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Diseases

Genetic and Rare Diseases Information Center (GARD)

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Sprengel deformity


Other Names for this Disease

  • Congenital upward displacement of the scapula
  • High scapula
  • Maladie de Sprengel familiale
  • Sprengel's shoulder
See Disclaimer regarding information on this site. Some links on this page may take you to organizations outside of the National Institutes of Health.

Overview

What is Sprengel deformity?

What are the signs and symptoms of Sprengel deformity?

How is Sprengel deformity treated?

What is Sprengel deformity?

Sprengel deformity is a condition where one or both shoulder blades are underdeveloped and abnormally high placed.[1] There may also be anomalies of the bone and soft tissues in the shoulder girdle.[2] The condition is caused by the failure of descent of the shoulder blades during fetal development. It is more common in girls.[1] The condition is most commonly sporadic, although rare familial cases have been reported.[3]
Last updated: 5/9/2011

What are the signs and symptoms of Sprengel deformity?

Signs and symptoms of Sprengel deformity include the physical appearance of a small, high placed shoulder blade(s), as well as restriction of movement in the shoulder girdle. There are also frequent associated problems, like absent or underdeveloped trapezius, deltoid, and rhomboid muscles, as well as spine and neck problems like torticollis, scoliosis and Klippel-Feil syndrome. Limb length discrepancy is not uncommon, and birth defects such as absent kidney, atrial septal defect and situs inversus can be present.[1]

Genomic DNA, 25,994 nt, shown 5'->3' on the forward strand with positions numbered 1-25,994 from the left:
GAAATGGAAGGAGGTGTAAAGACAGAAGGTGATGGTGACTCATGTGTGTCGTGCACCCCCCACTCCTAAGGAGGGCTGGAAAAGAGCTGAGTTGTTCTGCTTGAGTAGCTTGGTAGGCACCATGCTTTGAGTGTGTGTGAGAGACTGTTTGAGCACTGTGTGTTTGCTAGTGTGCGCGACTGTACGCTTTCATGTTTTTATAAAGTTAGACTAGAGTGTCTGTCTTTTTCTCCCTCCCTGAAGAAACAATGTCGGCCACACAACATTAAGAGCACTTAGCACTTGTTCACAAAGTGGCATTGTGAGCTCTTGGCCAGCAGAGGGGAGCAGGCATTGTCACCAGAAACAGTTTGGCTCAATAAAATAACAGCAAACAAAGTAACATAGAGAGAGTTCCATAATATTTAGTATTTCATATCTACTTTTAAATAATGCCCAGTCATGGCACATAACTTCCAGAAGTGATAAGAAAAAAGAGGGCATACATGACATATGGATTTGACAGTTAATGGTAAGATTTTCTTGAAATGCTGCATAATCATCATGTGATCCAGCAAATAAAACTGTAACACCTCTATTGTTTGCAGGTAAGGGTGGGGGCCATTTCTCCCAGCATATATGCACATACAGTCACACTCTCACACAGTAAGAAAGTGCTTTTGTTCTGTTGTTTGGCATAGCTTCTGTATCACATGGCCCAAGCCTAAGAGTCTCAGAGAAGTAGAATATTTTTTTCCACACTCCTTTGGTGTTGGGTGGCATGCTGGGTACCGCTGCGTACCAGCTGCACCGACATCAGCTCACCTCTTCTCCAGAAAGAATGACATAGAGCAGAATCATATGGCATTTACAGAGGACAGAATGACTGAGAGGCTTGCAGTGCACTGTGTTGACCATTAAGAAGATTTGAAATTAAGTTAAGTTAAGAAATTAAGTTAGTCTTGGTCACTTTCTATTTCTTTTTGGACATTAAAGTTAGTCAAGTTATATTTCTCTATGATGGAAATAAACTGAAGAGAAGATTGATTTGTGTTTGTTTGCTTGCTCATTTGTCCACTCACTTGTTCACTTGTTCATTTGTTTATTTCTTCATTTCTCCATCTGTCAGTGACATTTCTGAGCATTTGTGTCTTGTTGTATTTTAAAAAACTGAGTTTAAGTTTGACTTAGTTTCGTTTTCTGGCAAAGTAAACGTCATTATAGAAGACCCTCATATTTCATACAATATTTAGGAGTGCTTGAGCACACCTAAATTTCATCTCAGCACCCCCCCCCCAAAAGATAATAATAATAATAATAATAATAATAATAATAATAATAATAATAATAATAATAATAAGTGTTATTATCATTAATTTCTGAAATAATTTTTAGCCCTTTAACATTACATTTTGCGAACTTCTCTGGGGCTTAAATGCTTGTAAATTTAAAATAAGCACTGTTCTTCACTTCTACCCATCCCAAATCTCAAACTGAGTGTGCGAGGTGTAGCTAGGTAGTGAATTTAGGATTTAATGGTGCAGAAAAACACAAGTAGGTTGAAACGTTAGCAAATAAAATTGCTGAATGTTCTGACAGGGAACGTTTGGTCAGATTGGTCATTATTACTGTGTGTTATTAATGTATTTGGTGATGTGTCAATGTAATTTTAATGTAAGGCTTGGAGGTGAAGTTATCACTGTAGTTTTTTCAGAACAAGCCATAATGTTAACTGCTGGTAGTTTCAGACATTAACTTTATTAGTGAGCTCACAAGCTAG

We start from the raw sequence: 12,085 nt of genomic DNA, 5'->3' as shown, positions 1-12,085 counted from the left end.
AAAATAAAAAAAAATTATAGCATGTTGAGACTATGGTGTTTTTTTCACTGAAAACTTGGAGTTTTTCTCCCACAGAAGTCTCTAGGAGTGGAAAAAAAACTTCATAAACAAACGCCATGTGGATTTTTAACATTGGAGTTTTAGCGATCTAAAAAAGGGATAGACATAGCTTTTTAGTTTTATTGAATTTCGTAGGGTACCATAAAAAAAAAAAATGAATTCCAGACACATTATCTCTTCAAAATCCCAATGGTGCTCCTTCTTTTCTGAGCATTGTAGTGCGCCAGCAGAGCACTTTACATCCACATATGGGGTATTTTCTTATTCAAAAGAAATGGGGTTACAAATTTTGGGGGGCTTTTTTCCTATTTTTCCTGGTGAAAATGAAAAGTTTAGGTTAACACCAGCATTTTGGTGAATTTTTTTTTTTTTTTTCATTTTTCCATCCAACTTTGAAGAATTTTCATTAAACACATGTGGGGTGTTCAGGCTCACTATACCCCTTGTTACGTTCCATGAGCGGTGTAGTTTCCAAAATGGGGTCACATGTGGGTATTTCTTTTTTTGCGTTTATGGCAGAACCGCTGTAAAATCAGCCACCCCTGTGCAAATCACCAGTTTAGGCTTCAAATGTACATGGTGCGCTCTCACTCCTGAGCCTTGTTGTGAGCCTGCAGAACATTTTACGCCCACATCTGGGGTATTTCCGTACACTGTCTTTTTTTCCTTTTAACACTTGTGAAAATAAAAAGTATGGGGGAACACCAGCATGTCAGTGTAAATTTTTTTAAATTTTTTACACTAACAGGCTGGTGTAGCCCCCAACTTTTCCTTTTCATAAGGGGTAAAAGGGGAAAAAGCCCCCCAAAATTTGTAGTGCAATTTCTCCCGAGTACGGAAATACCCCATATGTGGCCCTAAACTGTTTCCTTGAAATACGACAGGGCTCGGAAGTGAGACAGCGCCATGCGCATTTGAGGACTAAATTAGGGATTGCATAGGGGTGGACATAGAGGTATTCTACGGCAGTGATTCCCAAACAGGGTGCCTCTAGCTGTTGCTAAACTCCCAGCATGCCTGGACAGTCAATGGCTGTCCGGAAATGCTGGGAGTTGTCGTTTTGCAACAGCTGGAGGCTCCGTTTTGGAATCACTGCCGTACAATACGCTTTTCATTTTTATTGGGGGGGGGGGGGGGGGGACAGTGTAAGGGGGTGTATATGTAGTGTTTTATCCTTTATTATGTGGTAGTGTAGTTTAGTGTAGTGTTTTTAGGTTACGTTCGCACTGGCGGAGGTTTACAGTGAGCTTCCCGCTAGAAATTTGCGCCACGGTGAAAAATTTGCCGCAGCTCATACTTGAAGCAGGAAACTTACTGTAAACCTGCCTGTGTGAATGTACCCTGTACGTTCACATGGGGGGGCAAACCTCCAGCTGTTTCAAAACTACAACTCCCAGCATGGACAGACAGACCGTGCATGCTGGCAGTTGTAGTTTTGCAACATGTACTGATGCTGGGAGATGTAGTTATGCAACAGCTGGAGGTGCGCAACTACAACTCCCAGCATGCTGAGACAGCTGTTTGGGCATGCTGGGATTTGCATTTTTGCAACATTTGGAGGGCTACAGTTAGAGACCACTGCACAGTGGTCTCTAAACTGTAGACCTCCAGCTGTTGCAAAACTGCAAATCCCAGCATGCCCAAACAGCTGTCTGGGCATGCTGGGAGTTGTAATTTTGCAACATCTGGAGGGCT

Last updated: 5/9/2011

How is Sprengel deformity treated?

Treatment of Sprengel deformity varies depending on severity. Less severe cases may be managed with physical therapy. Severe cases may benefit from surgery. The goal of physical therapy is to maintain range of motion and to strengthen weak shoulder muscles. The aim of surgery is to improve range of motion and cosmetic appearance. There are a few different surgical procedures described for treating Sprengel deformity. In general, surgery involves the release and relocation of the shoulder blade.[3]
Last updated: 5/9/2011

References
  1. Sprengel's Deformity. Orthoseek. http://www.orthoseek.com/articles/sprengel.html. Accessed 8/25/2010.
  2. Ahmad AA. Surgical correction of severe Sprengel deformity to allow greater postoperative range of shoulder abduction. J Pediatr Orthop. 2010 Sep; http://www.ncbi.nlm.nih.gov/pubmed/20733423. Accessed 5/9/2011.
  3. MM Thacker, Feldman D. Sprengel Deformity. eMedicine. July 6, 2009; http://www.emedicine.com/orthoped/topic445.htm. Accessed 8/25/2010.
  4. Wawrzynek W, Siemianowicz A, Koczy B, Kasprowska S, Besler K. Usefulness of computed tomography with three-dimensional reconstructions in visualization of cervical spine malformation of a child with Sprengel's deformity. Chir Narzadow Ruchu Orthop Pol. ;. 2005;70(2):131-3; http://www.ncbi.nlm.nih.gov/pubmed/16158872. Accessed 8/25/2010.


Other Names for this Disease
  • Congenital upward displacement of the scapula
  • High scapula
  • Maladie de Sprengel familiale
  • Sprengel's shoulder
See Disclaimer regarding information on this site. Some links on this page may take you to organizations outside of the National Institutes of Health.